AQR made a splash in August when it filed for an exemption that would allow it to enter the exchange-traded fund business. Many observers expect the big quant shop to make the ETF foray, even though its executives are keeping quiet.

AQR is the nation’s largest provider of liquid alternative mutual funds, and has $27 billion in assets in that area. But the Greenwich, Conn.-based firm has been curtailing some of its work in those assets.

Earlier this year, the firm closed its equity market neutral funds and its long/short equity fund. The latter had annualized returns of 15% for the three-year period ending August 31. That kind of performance can attract lots of assets and lead to capacity constraints.

Instead, the firm is turning its attention to the long-only world, particularly the international arena. Many advisors may not be aware of it, but the firm has $90 billion of its assets in traditional long-only vehicles, including institutional accounts and mutual funds.

“Before AQR was founded [in part by leading quant and Goldman Sachs alumnus Cliff Asness], we had a long-only business when we worked together at Goldman,” says Jacques Friedman, the principal and head of AQR’s stock selection committee. In 2000, two years after the firm was founded, it launched its first long-only international account for an institutional client.

As of July 31, the asset manager’s International Equity fund had five-year annualized returns of 11.06%, which bested the MSCI EAFE index by 200 basis points a year. The firm also has international funds in several different style spaces, including both defensive and momentum funds.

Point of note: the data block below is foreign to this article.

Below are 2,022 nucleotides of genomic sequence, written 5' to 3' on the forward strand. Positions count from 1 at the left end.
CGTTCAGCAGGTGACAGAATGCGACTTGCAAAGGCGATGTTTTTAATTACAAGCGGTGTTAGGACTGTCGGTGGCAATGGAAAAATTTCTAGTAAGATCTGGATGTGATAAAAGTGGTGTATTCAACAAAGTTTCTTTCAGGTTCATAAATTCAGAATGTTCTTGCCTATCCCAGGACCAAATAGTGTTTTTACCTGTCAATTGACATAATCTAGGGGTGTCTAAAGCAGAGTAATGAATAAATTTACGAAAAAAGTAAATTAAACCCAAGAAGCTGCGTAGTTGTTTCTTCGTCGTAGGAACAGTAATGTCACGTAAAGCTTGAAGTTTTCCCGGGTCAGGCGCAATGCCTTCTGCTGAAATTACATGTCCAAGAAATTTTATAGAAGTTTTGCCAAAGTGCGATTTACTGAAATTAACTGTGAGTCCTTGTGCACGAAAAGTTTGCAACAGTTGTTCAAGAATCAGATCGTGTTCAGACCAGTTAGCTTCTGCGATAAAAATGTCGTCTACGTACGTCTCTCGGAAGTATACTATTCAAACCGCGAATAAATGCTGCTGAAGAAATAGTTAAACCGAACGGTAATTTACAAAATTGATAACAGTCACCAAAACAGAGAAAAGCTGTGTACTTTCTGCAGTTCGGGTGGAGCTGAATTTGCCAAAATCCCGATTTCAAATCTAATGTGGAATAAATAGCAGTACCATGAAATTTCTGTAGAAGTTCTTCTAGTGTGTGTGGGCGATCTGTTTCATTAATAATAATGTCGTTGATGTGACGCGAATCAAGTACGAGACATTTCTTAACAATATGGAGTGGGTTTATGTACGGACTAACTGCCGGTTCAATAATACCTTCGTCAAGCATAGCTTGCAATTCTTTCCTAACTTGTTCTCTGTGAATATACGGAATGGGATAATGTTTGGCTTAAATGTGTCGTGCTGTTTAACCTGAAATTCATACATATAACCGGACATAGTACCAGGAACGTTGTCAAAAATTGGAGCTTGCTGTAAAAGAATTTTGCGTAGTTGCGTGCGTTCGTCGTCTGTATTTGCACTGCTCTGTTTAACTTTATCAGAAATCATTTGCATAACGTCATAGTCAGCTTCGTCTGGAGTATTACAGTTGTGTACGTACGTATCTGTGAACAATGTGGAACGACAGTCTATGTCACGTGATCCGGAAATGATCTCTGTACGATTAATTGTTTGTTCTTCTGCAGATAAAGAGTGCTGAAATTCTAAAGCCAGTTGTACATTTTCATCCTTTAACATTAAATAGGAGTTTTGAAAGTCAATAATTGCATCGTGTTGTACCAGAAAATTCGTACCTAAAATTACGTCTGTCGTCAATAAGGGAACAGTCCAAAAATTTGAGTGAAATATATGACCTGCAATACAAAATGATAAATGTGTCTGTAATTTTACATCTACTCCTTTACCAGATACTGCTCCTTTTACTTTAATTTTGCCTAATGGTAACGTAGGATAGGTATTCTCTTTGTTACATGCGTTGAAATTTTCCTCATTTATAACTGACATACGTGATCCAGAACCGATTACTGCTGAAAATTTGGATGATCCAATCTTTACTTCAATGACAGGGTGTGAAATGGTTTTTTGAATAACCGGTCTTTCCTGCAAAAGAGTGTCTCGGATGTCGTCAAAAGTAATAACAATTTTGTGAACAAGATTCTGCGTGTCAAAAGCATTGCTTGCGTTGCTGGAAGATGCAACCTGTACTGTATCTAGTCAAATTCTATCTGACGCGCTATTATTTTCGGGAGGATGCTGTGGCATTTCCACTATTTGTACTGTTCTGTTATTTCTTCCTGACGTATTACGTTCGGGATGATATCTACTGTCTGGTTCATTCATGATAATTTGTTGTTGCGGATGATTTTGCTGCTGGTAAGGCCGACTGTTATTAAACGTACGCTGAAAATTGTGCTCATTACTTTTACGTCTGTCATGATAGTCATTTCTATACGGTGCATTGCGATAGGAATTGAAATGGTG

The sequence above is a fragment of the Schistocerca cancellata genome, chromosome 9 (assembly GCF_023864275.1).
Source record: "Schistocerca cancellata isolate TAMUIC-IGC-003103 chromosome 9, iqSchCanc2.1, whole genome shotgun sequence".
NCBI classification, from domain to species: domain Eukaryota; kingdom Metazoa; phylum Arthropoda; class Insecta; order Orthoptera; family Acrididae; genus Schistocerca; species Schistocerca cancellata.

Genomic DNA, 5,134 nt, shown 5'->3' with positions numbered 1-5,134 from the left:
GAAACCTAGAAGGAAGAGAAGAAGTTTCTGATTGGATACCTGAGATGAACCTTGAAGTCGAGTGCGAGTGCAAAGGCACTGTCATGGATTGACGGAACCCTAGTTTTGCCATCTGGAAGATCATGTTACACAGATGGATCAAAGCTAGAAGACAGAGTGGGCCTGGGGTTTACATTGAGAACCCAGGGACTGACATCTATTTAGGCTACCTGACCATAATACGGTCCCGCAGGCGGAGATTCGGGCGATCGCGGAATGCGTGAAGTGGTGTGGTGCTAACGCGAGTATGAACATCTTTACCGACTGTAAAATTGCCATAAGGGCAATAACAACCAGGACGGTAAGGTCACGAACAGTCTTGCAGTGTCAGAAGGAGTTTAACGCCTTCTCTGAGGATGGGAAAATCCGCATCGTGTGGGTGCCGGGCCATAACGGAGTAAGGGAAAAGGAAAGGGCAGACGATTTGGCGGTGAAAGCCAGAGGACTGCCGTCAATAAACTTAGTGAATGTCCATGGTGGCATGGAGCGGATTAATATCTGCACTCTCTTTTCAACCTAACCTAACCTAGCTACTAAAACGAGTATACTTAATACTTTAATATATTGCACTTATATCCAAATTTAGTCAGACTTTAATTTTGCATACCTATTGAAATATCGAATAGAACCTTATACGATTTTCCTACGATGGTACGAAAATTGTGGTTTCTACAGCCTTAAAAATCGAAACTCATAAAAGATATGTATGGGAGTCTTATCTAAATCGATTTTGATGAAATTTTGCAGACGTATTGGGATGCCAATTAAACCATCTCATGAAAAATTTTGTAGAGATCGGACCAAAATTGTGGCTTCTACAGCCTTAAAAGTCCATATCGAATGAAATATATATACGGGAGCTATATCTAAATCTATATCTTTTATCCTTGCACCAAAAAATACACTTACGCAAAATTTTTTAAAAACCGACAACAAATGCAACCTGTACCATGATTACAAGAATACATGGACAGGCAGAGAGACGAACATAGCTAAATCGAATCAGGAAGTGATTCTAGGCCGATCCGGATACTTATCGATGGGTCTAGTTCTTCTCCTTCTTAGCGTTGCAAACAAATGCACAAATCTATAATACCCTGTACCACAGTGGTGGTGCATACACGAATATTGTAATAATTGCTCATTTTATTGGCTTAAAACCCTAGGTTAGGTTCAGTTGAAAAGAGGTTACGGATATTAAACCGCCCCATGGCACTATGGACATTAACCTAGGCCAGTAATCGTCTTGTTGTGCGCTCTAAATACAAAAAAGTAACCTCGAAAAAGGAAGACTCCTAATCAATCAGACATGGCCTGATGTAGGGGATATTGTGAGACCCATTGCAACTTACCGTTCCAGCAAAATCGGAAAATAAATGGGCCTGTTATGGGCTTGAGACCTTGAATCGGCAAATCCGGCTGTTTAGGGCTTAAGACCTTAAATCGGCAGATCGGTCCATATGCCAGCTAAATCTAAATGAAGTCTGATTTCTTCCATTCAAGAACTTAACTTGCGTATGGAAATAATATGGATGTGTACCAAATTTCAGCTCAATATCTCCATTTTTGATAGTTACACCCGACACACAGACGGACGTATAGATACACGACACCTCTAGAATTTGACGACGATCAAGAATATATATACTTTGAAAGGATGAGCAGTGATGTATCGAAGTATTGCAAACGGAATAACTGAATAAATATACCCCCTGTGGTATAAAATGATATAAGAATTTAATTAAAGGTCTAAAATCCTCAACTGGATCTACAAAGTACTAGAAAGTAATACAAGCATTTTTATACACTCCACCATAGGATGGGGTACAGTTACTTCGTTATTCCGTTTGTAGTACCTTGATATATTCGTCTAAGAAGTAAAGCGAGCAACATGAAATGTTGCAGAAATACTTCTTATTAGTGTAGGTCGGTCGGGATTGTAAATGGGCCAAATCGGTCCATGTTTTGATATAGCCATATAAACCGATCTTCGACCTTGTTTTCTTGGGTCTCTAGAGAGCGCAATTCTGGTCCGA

Not surprisingly, AQR’s long-only strategies are as mathematically rigorous as its alternative ones. Its quantitative methodologies rank thousands of companies around the world by more than 100 different statistics, ranging from price-to-cash flow and price-to-sales to trailing and forecast earnings, along with many other more exotic metrics. Ultimately, each company in a benchmark gets a score.

For example, a company that AQR ends up scoring highly (which it then would overweight in its portfolio) could score well on valuation metrics like price-to-earnings and price-to-book value ratios, score poorly on momentum metrics like 12-month return momentum, and have average scores on quality measures like debt-to-equity ratios. It’s all about how the aggregate score of a company compares with a universe of its peers.

Friedman says AQR has stable weights for these various signals and indicators, as the clairvoyance that the markets assign to different metrics tends to shift frequently. Indeed, many asset managers have shifted their focus to revenues in recent years as companies have used financial engineering to manage earnings. “Our model has been designed to work in different environments,” Friedman says.

What makes AQR’s international funds different is that the firm uses derivatives to increase, decrease or hedge out various exposures. “We could have separate opinions on the yen and Japan than we have on Toyota, for example,” he explains. So theoretically, if AQR liked Toyota but was neutral on the broader Nikkei index and negative on they yen, it could adjust the portfolio accordingly.